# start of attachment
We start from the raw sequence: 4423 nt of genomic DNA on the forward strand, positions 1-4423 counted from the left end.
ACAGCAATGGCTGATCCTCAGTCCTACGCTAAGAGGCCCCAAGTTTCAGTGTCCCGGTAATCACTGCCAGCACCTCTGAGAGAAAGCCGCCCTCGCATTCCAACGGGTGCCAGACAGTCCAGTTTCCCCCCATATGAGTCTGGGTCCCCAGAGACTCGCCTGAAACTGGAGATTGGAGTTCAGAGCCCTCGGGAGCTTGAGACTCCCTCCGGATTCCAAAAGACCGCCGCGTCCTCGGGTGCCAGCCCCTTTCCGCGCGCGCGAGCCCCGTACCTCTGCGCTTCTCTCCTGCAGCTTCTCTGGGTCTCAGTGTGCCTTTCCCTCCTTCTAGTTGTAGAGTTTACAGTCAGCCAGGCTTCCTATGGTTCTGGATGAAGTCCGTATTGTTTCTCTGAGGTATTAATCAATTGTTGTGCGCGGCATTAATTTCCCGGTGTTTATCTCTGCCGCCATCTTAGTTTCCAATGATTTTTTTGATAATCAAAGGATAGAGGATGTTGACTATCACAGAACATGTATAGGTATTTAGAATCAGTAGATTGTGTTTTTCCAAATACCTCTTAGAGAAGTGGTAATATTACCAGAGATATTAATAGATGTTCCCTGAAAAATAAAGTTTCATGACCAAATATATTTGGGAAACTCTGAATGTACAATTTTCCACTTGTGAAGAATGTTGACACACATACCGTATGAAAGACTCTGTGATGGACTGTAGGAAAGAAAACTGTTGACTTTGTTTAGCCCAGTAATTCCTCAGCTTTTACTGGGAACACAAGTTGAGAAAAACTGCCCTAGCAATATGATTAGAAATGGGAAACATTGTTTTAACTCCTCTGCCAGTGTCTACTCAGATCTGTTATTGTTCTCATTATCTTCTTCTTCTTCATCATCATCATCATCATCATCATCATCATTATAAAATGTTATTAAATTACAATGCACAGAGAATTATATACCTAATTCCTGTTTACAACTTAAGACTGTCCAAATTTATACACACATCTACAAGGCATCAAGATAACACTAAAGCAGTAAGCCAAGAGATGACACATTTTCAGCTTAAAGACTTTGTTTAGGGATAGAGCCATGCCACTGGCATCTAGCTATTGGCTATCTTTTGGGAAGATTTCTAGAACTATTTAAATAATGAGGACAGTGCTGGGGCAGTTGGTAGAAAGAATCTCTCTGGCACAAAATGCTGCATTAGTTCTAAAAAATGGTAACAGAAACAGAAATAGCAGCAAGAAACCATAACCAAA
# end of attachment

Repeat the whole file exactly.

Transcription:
We start from the raw sequence: 4423 nt of genomic DNA on the forward strand, positions 1-4423 counted from the left end.
ACAGCAATGGCTGATCCTCAGTCCTACGCTAAGAGGCCCCAAGTTTCAGTGTCCCGGTAATCACTGCCAGCACCTCTGAGAGAAAGCCGCCCTCGCATTCCAACGGGTGCCAGACAGTCCAGTTTCCCCCCATATGAGTCTGGGTCCCCAGAGACTCGCCTGAAACTGGAGATTGGAGTTCAGAGCCCTCGGGAGCTTGAGACTCCCTCCGGATTCCAAAAGACCGCCGCGTCCTCGGGTGCCAGCCCCTTTCCGCGCGCGCGAGCCCCGTACCTCTGCGCTTCTCTCCTGCAGCTTCTCTGGGTCTCAGTGTGCCTTTCCCTCCTTCTAGTTGTAGAGTTTACAGTCAGCCAGGCTTCCTATGGTTCTGGATGAAGTCCGTATTGTTTCTCTGAGGTATTAATCAATTGTTGTGCGCGGCATTAATTTCCCGGTGTTTATCTCTGCCGCCATCTTAGTTTCCAATGATTTTTTTGATAATCAAAGGATAGAGGATGTTGACTATCACAGAACATGTATAGGTATTTAGAATCAGTAGATTGTGTTTTTCCAAATACCTCTTAGAGAAGTGGTAATATTACCAGAGATATTAATAGATGTTCCCTGAAAAATAAAGTTTCATGACCAAATATATTTGGGAAACTCTGAATGTACAATTTTCCACTTGTGAAGAATGTTGACACACATACCGTATGAAAGACTCTGTGATGGACTGTAGGAAAGAAAACTGTTGACTTTGTTTAGCCCAGTAATTCCTCAGCTTTTACTGGGAACACAAGTTGAGAAAAACTGCCCTAGCAATATGATTAGAAATGGGAAACATTGTTTTAACTCCTCTGCCAGTGTCTACTCAGATCTGTTATTGTTCTCATTATCTTCTTCTTCTTCATCATCATCATCATCATCATCATCATCATTATAAAATGTTATTAAATTACAATGCACAGAGAATTATATACCTAATTCCTGTTTACAACTTAAGACTGTCCAAATTTATACACACATCTACAAGGCATCAAGATAACACTAAAGCAGTAAGCCAAGAGATGACACATTTTCAGCTTAAAGACTTTGTTTAGGGATAGAGCCATGCCACTGGCATCTAGCTATTGGCTATCTTTTGGGAAGATTTCTAGAACTATTTAAATAATGAGGACAGTGCTGGGGCAGTTGGTAGAAAGAATCTCTCTGGCACAAAATGCTGCATTAGTTCTAAAAAATGGTAACAGAAACAGAAATAGCAGCAAGAAACCATAACCAAA